Here I straddle: I can do no other
by Melvin Tinker, Anglican Ink:
The report from the House of Bishops on Marriage and Same-sex Relationships is not without its admirers and detractors in equal measure. I want to come at the report and the responses to it, especially from evangelicals who have given it more than a generous welcome, from a slightly different angle.
This year marks the 500th anniversary of the magisterial Reformation. The iconic picture of Martin Luther nailing his 95 theses to the door of Wittenberg Castle may seem light years away from the blog blitz that has resulted from the House of Bishops tentatively presenting their proposals to a mildly interested press conference. I want to argue that at least one of Augustinian monk’s arguments is penetratingly relevant to the current Anglican scene on the whole matter of same-sex relations and the constellation of issues surrounding it.
A Luther moment
It is there in theses 21, “A theology of glory calls evil good and good evil. A theology of the cross calls the thing what it actually is.”
For Luther the theologians of glory extrapolate from what they see in nature to the supernatural being of God. This underlies much of the present thinking of the gay identity problem in the Church. The fundamental stance is that this is the way God has made me, (with the odd Bible verse thrown in to back it up as in the Bishop’s report ‘The Psalmist rejoices that human beings are “fearfully and wonderfully made” (Ps. 139.13).’), which in turn is confirmed by a secular society’s view that personal identity is not simply connected with sexual identity, but that the latter is the dominant, defining feature. This results in a belief in a god who is very much like us who, invariably, affirms us. This is nothing less than an attempt to domesticate God. [See Kevin J Vanhoozer, Biblical Authority After Babel: Retrieving the Solas in the Spirit of Mere Christianity (Brazos Press, Grand Rapids, 2016) 40]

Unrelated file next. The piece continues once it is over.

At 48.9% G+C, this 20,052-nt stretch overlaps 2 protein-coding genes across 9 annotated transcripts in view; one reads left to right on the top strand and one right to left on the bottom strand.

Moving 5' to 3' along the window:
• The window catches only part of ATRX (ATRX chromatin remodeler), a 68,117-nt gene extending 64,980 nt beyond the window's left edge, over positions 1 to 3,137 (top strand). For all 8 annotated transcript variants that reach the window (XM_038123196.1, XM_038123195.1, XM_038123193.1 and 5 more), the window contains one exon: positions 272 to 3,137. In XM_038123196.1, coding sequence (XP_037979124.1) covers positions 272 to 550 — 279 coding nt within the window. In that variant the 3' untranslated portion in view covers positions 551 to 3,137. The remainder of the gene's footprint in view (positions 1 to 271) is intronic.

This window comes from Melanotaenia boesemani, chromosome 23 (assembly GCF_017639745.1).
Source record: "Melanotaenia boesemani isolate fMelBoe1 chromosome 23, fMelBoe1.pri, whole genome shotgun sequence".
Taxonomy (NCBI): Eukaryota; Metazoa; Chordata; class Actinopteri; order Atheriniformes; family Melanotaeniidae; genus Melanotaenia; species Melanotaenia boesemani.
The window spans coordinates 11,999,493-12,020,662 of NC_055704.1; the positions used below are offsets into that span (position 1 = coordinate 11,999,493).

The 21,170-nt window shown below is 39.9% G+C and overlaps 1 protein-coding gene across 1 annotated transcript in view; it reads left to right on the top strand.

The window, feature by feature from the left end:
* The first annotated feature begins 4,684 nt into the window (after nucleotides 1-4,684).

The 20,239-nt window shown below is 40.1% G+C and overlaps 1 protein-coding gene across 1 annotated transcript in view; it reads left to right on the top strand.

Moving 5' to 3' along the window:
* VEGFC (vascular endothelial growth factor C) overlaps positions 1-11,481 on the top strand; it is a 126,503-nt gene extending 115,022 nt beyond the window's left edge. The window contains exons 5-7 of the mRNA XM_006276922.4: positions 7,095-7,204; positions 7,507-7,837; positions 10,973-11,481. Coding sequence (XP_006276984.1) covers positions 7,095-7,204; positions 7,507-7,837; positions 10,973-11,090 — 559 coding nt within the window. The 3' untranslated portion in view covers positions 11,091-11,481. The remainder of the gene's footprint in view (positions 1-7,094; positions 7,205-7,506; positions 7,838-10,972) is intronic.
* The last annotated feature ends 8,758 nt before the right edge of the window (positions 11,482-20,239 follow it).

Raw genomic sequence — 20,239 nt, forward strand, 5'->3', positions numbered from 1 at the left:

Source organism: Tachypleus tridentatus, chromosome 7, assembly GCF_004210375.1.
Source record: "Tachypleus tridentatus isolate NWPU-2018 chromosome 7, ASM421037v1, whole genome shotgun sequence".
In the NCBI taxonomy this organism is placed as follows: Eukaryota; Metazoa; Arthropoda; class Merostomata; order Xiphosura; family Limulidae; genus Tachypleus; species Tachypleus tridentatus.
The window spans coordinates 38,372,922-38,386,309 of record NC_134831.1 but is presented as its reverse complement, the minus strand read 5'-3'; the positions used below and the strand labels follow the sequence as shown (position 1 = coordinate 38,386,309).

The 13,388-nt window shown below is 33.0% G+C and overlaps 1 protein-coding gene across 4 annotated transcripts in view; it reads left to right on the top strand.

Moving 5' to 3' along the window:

The resulting god is, in fact, no god at all. As Feuerbach argued (with which Luther would have agreed) such religion is nothing but an idolatrous, human construction. It is “a dream, in which our conceptions and emotions appear to us as separate existences, beings out of ourselves.” [Ludwig Feuerbach, The Essence of Christianity, trans, George Eliot (Buffalo: Prometheus, 1989), 204.]
This religion of glory is little more than what was described by Sigmund Freud: the future of an illusion, a preference for one’s own thoughts about God.